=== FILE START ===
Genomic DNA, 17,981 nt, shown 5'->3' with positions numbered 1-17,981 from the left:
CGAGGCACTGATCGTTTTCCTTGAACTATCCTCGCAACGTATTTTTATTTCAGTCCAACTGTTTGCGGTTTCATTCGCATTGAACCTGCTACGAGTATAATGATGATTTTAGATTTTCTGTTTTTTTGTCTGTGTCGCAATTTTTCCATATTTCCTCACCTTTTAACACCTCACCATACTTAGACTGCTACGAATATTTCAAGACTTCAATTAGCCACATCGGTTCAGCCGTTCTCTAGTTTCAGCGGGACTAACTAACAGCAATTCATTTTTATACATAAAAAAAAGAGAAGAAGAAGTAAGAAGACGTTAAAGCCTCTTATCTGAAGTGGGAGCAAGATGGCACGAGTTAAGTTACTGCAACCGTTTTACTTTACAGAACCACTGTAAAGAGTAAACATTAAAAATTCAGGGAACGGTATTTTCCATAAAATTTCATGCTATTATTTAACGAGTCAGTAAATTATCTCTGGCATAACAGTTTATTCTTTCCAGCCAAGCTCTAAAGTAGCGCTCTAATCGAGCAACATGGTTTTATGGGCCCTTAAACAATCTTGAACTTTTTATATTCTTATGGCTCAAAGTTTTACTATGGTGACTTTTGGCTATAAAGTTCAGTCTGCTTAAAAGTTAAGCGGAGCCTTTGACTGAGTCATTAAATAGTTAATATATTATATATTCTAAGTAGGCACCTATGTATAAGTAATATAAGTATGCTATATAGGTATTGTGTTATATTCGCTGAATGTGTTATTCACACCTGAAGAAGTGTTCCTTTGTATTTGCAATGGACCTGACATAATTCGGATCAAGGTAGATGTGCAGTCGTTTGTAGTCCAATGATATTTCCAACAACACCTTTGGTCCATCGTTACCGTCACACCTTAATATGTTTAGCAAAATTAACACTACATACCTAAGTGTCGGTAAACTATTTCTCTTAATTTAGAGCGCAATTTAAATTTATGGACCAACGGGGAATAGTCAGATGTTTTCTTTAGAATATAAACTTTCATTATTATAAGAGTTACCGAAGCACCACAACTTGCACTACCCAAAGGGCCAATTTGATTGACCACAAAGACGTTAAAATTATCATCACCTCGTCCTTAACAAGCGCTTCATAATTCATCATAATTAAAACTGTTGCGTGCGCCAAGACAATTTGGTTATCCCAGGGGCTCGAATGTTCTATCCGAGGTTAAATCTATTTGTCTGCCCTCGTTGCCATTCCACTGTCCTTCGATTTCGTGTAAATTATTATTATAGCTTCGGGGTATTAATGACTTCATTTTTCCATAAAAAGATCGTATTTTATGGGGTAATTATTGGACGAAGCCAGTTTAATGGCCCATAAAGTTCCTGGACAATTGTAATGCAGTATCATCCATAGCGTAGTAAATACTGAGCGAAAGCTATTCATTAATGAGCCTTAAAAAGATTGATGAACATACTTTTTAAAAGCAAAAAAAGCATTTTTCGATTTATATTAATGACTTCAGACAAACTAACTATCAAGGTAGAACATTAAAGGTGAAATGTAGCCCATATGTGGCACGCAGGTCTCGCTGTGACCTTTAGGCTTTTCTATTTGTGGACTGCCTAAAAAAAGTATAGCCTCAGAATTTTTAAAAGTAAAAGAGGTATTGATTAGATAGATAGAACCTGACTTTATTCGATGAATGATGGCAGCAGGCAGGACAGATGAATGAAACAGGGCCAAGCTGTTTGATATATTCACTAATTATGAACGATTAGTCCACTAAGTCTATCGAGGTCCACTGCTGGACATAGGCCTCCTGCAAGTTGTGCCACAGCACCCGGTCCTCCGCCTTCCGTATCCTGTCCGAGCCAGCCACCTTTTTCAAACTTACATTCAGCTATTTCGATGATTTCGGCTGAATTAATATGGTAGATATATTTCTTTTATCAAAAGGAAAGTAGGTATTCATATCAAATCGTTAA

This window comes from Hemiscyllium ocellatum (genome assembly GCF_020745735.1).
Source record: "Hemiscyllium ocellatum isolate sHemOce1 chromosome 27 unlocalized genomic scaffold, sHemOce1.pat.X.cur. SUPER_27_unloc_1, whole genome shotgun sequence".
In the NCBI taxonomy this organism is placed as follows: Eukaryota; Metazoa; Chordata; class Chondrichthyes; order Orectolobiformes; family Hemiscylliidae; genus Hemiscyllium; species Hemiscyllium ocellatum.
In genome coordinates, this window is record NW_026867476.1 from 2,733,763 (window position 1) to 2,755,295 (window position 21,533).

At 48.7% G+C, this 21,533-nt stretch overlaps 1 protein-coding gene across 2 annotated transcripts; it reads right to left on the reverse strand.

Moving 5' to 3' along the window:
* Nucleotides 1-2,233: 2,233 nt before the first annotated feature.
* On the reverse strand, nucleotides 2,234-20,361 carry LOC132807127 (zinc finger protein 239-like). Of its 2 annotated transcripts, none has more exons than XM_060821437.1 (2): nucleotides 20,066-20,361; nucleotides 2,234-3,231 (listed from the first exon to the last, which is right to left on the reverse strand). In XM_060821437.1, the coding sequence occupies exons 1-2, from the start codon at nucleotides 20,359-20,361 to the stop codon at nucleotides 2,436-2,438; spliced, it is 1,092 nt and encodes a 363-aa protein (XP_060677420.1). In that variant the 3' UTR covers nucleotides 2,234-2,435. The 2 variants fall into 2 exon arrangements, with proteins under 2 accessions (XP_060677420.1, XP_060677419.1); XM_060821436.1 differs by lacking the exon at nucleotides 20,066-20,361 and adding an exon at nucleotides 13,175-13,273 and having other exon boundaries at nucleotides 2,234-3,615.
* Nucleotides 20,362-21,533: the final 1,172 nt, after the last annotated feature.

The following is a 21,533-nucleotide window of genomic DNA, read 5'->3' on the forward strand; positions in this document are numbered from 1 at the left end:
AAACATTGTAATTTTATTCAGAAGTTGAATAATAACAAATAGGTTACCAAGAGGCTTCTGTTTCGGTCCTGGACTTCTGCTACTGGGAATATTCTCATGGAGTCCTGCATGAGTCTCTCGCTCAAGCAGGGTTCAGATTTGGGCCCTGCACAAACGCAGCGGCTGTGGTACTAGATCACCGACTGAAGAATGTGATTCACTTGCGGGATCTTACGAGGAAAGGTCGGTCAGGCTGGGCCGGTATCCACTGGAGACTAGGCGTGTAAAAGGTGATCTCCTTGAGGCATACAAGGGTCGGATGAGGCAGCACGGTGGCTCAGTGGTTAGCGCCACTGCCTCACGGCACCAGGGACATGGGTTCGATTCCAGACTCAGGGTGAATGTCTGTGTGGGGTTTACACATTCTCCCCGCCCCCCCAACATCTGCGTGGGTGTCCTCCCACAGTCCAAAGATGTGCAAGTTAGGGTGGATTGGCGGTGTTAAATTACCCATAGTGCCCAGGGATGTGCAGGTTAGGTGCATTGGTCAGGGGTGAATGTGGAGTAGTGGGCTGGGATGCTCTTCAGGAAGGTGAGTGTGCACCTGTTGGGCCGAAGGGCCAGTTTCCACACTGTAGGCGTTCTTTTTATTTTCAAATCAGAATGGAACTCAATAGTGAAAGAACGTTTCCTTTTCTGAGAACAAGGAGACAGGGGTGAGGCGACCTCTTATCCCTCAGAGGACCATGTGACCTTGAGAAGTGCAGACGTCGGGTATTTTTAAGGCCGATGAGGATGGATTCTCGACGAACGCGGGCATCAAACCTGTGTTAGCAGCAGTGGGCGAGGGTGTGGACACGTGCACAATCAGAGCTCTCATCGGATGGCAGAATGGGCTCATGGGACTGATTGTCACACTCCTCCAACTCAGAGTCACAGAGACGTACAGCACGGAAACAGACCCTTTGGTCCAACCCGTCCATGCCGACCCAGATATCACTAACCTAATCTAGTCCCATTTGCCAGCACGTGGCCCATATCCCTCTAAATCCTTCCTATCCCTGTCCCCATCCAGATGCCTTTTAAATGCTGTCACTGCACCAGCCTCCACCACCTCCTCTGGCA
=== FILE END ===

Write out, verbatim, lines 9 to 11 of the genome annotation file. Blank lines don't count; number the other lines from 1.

* Nucleotides 1-2,233: 2,233 nt before the first annotated feature.
* On the reverse strand, nucleotides 2,234-20,361 carry LOC132807127 (zinc finger protein 239-like). Of its 2 annotated transcripts, none has more exons than XM_060821437.1 (2): nucleotides 20,066-20,361; nucleotides 2,234-3,231 (listed from the first exon to the last, which is right to left on the reverse strand). In XM_060821437.1, the coding sequence occupies exons 1-2, from the start codon at nucleotides 20,359-20,361 to the stop codon at nucleotides 2,436-2,438; spliced, it is 1,092 nt and encodes a 363-aa protein (XP_060677420.1). In that variant the 3' UTR covers nucleotides 2,234-2,435. The 2 variants fall into 2 exon arrangements, with proteins under 2 accessions (XP_060677420.1, XP_060677419.1); XM_060821436.1 differs by lacking the exon at nucleotides 20,066-20,361 and adding an exon at nucleotides 13,175-13,273 and having other exon boundaries at nucleotides 2,234-3,615.
* Nucleotides 20,362-21,533: the final 1,172 nt, after the last annotated feature.